The White-tailed Hawk, (Buteo albicaudatus), is a large bird of prey found in tropical or sub-tropical environments.
Distribution and habitat
The White-tailed Hawk could be found anywhere from southern Texas to Central Argentina as well as many Caribbean Islands, although mostly southern. For habitats it prefers open or semi-open regions where there are few trees to hinder its flight.
Size and description
Averaging 62 cm in length with a wing span of around 1.2 m, the White-tailed Hawk is a large, stocky creature. Adult birds are gray above but white below, with a narrow black band on its short, white tail. Immature birds are some what darker than adults and have grey tails.
The diet of the White-tailed Hawk varies with its environment. Rabbits make up the majority of the hawk's diet in southern Texas while lizards are the preferred prey in the Dutch West Indies. Other animals such as cotton rats, snakes, frogs, insects, and birds like quails are also eaten. The White-tailed hawk is known to feed on carrion and chickens when no other source of food is available.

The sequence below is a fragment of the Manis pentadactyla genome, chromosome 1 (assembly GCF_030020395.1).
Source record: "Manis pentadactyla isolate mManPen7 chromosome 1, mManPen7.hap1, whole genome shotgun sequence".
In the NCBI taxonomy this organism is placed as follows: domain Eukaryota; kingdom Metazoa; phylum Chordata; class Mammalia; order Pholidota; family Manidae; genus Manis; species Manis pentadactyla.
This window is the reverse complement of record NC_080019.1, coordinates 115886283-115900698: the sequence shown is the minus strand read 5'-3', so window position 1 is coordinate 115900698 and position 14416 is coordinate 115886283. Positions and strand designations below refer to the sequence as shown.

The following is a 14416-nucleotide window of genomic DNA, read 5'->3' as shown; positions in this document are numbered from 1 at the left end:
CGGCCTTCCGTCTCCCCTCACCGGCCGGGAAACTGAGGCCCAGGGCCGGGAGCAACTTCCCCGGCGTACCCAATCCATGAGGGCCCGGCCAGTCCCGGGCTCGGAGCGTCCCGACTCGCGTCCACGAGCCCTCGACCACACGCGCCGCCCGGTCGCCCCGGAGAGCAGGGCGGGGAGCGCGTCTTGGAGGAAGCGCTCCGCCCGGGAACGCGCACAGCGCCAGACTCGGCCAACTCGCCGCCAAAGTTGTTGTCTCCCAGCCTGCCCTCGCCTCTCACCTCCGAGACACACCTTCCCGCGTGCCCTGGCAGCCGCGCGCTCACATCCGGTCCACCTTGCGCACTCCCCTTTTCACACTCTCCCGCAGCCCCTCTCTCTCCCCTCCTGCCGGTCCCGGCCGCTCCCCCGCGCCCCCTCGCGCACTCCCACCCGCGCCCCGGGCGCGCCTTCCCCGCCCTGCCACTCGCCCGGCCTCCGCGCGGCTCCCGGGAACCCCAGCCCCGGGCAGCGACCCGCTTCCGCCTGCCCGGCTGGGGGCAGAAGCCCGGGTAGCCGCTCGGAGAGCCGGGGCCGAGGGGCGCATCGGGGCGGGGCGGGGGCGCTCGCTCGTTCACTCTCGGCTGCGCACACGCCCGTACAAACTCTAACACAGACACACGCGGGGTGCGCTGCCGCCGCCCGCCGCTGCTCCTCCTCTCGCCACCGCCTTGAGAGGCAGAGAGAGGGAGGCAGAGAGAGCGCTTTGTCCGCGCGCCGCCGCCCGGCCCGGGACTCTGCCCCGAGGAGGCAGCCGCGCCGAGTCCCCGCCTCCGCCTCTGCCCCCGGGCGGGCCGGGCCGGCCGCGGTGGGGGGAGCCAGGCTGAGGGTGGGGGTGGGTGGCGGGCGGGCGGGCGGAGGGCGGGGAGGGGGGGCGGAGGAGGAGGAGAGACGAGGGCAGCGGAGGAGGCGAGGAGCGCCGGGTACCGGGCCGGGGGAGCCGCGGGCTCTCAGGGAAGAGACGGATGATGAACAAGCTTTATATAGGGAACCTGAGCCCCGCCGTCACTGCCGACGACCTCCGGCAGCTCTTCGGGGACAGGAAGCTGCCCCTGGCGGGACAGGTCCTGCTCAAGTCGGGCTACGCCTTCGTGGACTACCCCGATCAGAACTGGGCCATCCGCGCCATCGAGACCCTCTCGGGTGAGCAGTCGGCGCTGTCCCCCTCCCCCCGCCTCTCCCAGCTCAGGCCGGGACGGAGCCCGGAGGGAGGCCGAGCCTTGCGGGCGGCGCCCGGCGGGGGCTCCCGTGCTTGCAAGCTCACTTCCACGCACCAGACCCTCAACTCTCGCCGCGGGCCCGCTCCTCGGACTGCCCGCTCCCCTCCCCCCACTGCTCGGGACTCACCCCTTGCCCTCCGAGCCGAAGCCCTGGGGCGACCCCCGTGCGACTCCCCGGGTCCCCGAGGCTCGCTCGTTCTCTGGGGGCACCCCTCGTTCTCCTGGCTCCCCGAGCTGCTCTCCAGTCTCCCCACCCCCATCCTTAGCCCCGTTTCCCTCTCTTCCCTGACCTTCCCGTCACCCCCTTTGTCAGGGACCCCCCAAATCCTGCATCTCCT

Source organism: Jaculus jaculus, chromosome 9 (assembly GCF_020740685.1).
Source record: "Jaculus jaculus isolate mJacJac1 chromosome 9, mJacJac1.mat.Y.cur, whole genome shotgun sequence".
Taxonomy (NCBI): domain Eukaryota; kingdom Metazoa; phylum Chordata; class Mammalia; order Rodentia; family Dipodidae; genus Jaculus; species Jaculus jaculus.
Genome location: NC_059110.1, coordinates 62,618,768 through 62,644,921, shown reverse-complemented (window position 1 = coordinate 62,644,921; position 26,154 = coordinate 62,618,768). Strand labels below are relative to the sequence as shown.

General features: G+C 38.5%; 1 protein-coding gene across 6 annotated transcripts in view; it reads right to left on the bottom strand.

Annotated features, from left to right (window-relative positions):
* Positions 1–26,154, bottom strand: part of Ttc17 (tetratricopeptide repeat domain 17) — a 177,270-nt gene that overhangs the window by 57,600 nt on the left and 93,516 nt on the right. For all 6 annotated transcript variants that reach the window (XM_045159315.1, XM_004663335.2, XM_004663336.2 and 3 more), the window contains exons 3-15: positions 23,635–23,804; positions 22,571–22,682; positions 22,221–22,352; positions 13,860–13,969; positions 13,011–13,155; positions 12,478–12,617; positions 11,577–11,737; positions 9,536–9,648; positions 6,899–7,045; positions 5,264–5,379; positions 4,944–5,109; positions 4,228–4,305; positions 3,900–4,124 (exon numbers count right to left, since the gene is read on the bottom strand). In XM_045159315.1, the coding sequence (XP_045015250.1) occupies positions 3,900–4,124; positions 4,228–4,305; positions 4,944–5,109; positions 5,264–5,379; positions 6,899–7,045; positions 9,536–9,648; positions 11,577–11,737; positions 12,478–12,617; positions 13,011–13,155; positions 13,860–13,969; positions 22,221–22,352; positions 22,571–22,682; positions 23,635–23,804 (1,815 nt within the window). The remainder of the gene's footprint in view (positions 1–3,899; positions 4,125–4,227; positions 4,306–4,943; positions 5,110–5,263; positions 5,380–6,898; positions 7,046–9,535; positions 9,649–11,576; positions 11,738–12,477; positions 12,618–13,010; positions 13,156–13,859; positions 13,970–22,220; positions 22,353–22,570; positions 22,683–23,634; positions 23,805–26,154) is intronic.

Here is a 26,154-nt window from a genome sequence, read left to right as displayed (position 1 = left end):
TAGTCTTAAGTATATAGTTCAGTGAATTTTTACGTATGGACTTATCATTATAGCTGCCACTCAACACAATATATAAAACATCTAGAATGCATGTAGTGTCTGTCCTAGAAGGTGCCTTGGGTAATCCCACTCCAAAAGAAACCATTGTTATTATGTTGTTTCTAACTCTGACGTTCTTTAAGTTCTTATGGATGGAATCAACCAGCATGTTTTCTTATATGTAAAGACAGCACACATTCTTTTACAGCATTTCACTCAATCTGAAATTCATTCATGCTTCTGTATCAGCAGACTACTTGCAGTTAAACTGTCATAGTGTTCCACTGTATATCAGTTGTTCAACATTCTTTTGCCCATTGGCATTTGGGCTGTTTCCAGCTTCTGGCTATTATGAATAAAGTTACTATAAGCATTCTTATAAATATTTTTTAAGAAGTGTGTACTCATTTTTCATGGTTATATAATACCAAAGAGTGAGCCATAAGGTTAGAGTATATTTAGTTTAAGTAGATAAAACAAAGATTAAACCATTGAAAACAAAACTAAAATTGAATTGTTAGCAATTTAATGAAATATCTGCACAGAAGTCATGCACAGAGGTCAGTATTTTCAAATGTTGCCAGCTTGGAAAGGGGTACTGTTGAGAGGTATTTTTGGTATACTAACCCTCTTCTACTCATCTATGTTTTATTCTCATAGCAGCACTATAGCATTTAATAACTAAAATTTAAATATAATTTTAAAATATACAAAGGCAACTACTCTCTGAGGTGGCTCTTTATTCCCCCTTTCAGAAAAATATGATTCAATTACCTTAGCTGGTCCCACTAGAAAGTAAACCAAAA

Breeding pairs of White-tailed Hawk build nests (five to fifteen feet above the ground on top of tree or yucca) out of freshly broken twigs and cushion them with dried grasses and other fine materials. White-tailed Hawks do not abandon their nests, which could reach sizes of up to three-feet across. Between one to three eggs are laid per year.The eggs are white, often spotted with brown.